Recently, potent and selective 5-HT6 receptor antagonists, 4-amino-N-(2,6 bis-methylamino-pyrimidin-4-yl)-benzene sulphonamide (Ro 04–6790) and 4-amino-N-(2,6 bis-methylamino-pyridin-4-yl)-benzene sulphonamide (Ro 63–0563) have been characterized (Sleight et al., 1998). Both of these compounds are competitive antagonists at recombinant 5-HT6 receptors. The latter has been radiolabelled and 5-HT6 receptor binding sites have been identified in the striatum of both rats and pigs (Boess et al., 1998). Ro 04–6790 has an affinity (pKi) of 7.3 for both the rat and human 5-HT6 receptor, has over two log units of selectivity with respect to 23 other receptor binding sites (including eight other 5-HT receptor subtypes and all five muscarinic receptor subtypes) and can be measured in the cerebro-spinal fluid of rats following systemic administration (Sleight et al., 1998). Interestingly, Ro 04–6790 produced a similar behavioural syndrome to that produced by 5-HT6 antisense oligonucleotide treatment in rats that had been habituated to the observation cages for 4 days prior to being administered with Ro 04–6790. In these animals, stretching behaviour could be dose-dependently produced by Ro 04–6790 although yawning failed to reach statistical significance when compared to saline treated animals (Sleight et al., 1998).

In the present report, we detail experiments undertaken to evaluate the consequences of 5-HT6 receptor antagonism by studying the effect of Ro 04–6790 on locomotor activity and unconditioned behaviour with particular emphasis on behaviour indicative of depressant, stimulant and autonomic properties (Irwin, 1968). In addition we also examined whether the stretching behaviour could be seen in animals that have not been habituated to the observation cages and the mechanisms that mediate this response.

Preliminary results from this paper were presented at the XIIIth International Congress of Pharmacology and at the 4th IUPHAR Satellite Meeting on Serotonin and will be published in the proceedings of the meetings.

Methods

  1. Top of page
  2. Abstract
  3. Introduction
  4. Methods
  5. Results
  6. Discussion
  7. Acknowledgments
  8. References

Animals

Male Sprague Dawley rats (Füllinsdorf, Switzerland) weighing 230–300 g were housed in groups of two on a 12 h light-dark cycle (lights on at 07.00 h) and given food and water ad libitum. Room temperature (21°C±1°C) and humidity (55–65%) were kept constant.

Measurement of locomotor activity

The computerized Digiscan 16 Animal Activity Monitoring System (Omnitech, Columbus, Ohio, U.S.A.) was used to measure locomotor activity. Data were obtained simultaneously from eight Digiscan chambers. Each activity monitor consisted of a Plexiglas box (40×40×30.5 cm) surrounded by horizontal and vertical infrared sensor beams. The cages were connected to a Digiscan analyser working in conjunction with a personal computer to interpret the photobeam interruptions. With this system 19 different parameters could be measured, such as horizontal and vertical activity (e.g. total number of interruptions of the horizontal and vertical sensors, respectively, during a given period).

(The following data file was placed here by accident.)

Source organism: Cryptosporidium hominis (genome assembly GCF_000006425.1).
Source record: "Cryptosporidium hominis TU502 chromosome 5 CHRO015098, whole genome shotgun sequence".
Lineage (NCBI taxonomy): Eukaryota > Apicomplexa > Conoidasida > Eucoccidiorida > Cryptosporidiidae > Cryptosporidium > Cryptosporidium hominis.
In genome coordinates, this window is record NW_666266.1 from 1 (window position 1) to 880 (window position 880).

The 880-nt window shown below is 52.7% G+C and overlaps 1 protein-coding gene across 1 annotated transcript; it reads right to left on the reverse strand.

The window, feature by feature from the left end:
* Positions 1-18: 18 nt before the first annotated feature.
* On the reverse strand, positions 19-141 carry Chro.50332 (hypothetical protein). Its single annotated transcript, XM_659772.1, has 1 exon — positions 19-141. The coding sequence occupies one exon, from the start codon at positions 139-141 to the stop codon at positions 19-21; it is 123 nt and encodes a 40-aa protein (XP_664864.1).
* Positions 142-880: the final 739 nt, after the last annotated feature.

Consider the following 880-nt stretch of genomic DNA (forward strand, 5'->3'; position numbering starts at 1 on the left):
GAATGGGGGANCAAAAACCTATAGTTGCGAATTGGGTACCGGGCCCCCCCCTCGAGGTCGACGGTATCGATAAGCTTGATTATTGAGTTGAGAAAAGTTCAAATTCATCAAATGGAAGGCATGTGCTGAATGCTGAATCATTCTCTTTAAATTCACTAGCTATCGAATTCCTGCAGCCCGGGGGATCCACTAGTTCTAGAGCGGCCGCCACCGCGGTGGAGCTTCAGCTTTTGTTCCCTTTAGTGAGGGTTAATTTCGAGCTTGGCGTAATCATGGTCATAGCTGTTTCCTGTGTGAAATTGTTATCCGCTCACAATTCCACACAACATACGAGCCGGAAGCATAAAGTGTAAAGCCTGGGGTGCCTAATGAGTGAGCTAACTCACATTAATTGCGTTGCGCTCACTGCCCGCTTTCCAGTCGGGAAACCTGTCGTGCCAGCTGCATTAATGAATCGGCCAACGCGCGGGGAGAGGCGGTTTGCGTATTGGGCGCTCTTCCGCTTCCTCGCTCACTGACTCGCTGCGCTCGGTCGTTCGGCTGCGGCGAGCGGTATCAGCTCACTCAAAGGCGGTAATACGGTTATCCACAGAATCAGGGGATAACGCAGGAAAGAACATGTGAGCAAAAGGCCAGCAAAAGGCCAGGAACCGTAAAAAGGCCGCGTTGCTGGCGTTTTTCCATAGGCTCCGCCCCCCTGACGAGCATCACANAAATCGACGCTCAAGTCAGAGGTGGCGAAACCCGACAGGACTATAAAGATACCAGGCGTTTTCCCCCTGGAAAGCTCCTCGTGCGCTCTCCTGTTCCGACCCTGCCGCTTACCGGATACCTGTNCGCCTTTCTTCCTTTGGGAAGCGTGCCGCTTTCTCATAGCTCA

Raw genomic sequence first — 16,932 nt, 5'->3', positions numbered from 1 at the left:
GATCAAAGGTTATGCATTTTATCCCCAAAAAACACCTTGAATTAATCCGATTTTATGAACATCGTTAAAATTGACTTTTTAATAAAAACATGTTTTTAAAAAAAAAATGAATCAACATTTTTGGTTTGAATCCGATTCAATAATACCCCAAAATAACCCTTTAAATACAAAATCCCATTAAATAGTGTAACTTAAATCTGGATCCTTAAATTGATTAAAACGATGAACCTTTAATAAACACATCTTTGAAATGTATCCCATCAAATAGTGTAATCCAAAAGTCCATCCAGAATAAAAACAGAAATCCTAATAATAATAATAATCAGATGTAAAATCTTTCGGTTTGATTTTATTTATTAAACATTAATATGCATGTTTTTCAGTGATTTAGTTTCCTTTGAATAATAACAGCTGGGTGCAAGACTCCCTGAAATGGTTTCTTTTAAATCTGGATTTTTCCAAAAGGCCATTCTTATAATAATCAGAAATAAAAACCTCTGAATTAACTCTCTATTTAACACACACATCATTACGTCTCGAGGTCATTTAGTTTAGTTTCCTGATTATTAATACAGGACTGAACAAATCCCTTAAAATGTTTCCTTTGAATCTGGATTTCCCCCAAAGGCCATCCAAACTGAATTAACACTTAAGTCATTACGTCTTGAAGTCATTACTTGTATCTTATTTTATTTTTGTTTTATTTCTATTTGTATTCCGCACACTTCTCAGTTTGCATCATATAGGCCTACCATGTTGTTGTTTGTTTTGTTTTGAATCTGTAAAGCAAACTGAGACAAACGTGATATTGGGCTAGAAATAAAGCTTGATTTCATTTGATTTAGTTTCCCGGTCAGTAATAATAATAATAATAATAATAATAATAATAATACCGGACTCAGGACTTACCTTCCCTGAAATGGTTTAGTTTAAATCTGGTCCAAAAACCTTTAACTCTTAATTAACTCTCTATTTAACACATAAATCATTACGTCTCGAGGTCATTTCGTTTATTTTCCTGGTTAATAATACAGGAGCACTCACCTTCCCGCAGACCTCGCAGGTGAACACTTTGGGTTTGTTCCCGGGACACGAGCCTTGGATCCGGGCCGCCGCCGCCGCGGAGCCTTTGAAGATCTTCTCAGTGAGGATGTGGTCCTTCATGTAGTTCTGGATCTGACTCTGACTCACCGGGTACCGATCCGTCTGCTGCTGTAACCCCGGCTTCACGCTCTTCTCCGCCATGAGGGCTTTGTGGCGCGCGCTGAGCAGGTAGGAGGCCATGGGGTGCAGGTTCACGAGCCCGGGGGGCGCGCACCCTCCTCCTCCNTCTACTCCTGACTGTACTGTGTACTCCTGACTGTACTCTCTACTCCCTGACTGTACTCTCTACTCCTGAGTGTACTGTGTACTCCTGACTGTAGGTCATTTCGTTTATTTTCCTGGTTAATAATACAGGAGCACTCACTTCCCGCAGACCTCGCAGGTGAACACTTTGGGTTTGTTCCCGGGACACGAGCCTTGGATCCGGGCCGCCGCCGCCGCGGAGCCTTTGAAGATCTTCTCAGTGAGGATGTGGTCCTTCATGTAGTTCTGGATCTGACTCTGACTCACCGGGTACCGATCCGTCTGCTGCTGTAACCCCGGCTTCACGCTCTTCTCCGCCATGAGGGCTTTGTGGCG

Animals were treated with either saline or Ro 04–6790 (3, 10 or 30 mg kg−1 i.p.) and immediately placed in the Digiscan chambers. Locomotor activity was measured between 08.00 and 12.00 h for a total of 3 h.

Behavioural observations

Behavioural observations were made between 08.00 and 12.00 h. Rats were placed into transparent boxes (55×34×18 cm) in groups of three and treated with either saline (n=6) or Ro 04–6790 (3, 10 or 30 mg kg−1, i.p.; n=6 per dose). Behavioural signs were observed for 3 h with emphasis on behaviour indicative of depressant, stimulant and autonomic properties (Irwin, 1968). All experiments were performed on a blind basis.

Measurement of stretching and yawning behaviour induced by Ro 04–6790

Groups of eight rats were treated with either saline (1 ml kg−1, i.p.) or Ro 04–6790 (3, 10 or 30 mg kg−1 i.p.) and were placed into observation cages in groups of four (one animal from each treatment group). Thirty min later the number of stretches and yawns were counted for 1 h.

Effect of scopolamine on stretching induced by Ro 04–6790

Groups of eight rats were treated with either scopolamine (0.1, 0.3 or 1 mg kg−1, i.p.) or saline (1 ml kg−1, i.p.). Thirty min later all animals were given Ro 04–6790 (30 mg kg−1, i.p.) and immediately placed in observation cages in groups of four. After a further 30 min, the number of stretches and yawns were recorded for 1 h. In addition a group of eight animals was treated with scopolamine (1 mg kg−1, i.p.) followed 30 min later by saline to determine whether scopolamine itself induced stretching and yawning.

Effect of atropine and methylatropine on stretching induced by Ro 04–6790

Groups of eight rats were treated with either atropine (0.3, 1 or 3 mg kg−1, s.c.) or saline (1 ml kg−1, s.c.). Thirty min later all animals were given Ro 04–6790 (30 mg kg−1, i.p.) and immediately placed in observation cages in groups of four. After a further 30 min, the number of stretches and yawns were recorded for 1 h. In addition a group of eight animals was treated with atropine (3 mg kg−1, i.p.) followed 30 min later by saline to determine whether atropine itself induced stretching and yawning.